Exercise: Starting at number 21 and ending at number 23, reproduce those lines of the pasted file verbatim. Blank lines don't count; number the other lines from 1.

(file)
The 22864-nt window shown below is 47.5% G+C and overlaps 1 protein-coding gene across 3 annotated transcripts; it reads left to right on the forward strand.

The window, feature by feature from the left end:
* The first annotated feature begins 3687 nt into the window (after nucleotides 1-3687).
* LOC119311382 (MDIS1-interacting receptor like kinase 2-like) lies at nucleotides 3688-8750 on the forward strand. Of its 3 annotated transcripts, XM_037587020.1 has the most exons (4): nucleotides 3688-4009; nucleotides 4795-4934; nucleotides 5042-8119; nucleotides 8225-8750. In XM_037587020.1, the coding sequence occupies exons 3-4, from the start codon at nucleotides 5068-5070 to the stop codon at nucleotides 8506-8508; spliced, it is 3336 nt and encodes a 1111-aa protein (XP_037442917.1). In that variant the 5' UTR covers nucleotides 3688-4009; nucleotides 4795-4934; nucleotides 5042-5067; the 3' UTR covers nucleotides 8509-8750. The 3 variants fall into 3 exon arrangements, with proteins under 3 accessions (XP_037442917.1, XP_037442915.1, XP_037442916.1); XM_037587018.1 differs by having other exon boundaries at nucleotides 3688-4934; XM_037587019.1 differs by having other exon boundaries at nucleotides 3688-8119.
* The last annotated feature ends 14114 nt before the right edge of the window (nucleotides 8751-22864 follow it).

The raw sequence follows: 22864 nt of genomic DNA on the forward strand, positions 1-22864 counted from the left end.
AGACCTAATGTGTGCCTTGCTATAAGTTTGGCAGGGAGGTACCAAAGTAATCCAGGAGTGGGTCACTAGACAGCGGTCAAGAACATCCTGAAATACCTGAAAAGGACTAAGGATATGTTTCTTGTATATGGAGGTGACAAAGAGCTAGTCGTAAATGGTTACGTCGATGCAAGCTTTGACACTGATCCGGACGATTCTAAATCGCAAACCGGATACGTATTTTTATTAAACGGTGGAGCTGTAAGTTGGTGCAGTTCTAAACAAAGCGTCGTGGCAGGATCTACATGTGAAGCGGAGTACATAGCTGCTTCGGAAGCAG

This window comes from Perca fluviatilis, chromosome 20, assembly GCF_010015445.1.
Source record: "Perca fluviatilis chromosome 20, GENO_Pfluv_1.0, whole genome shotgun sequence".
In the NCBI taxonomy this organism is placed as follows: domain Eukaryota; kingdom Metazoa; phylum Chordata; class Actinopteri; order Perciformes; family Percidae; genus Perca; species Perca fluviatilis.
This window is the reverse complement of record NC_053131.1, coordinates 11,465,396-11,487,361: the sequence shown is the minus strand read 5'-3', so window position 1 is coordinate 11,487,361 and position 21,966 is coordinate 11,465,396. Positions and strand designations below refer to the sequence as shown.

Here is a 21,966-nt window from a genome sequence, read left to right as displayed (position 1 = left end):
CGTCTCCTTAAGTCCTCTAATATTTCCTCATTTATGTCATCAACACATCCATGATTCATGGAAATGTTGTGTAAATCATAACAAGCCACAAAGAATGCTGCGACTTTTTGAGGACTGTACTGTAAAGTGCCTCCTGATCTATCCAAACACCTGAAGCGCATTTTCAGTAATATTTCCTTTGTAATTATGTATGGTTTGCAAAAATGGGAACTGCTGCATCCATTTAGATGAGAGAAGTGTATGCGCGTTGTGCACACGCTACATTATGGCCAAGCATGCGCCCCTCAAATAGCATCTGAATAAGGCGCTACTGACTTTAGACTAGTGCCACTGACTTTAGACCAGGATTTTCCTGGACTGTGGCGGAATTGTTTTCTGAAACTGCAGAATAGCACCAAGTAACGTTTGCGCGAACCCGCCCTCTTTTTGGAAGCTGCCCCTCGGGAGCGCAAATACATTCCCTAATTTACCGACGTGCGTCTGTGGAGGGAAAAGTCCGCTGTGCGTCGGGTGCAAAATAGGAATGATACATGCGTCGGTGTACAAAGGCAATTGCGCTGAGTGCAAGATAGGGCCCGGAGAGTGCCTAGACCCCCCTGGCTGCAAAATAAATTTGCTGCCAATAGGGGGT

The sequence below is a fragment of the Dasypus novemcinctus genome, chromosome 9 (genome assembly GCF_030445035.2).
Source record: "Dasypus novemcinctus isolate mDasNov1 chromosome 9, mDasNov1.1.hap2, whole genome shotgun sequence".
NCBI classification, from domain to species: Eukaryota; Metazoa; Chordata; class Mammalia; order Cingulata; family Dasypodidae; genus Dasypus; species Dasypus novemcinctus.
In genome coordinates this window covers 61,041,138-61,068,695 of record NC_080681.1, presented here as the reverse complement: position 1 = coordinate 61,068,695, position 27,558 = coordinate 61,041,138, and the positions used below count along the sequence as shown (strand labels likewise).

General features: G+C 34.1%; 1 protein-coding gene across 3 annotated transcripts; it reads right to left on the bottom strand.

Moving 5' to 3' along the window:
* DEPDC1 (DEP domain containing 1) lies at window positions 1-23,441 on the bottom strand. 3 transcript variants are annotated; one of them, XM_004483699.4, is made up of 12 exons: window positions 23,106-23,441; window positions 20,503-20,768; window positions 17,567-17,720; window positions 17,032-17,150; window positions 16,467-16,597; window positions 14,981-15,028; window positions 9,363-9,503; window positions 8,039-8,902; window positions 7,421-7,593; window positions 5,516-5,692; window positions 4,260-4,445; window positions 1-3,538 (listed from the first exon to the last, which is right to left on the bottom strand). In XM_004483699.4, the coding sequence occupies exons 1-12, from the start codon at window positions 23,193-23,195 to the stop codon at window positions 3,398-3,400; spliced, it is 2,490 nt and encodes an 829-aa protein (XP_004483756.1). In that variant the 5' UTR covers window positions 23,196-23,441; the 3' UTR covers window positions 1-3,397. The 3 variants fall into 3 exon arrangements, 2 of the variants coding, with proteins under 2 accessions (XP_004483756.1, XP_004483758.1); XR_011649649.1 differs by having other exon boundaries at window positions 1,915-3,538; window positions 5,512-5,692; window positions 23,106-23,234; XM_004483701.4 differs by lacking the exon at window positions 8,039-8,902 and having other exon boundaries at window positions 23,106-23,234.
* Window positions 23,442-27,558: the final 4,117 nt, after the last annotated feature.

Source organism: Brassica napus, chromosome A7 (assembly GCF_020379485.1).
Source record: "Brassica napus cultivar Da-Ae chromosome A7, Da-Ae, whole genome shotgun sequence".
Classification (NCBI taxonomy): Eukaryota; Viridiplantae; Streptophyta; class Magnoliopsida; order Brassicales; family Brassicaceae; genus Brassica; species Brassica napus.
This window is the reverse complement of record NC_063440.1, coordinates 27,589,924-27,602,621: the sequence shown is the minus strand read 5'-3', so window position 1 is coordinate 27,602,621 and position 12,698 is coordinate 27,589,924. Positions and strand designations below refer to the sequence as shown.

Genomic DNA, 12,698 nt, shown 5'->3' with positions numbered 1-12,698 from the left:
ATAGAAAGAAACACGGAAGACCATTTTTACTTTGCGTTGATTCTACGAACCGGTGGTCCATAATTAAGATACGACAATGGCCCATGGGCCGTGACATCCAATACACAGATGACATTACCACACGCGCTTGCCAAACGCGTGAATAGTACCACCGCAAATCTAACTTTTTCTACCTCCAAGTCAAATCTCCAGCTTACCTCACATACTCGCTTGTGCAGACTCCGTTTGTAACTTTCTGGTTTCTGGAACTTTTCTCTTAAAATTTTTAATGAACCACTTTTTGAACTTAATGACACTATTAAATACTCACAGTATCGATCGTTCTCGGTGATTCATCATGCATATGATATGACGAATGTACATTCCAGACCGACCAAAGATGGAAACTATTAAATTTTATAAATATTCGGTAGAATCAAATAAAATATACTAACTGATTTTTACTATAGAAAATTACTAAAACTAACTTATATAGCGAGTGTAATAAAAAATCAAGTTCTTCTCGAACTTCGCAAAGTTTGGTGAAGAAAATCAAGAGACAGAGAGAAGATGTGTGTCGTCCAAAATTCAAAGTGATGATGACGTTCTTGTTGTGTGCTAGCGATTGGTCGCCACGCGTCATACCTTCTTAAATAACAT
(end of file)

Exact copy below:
* Window positions 23,442-27,558: the final 4,117 nt, after the last annotated feature.

Source organism: Brassica napus, chromosome A7 (assembly GCF_020379485.1).
Source record: "Brassica napus cultivar Da-Ae chromosome A7, Da-Ae, whole genome shotgun sequence".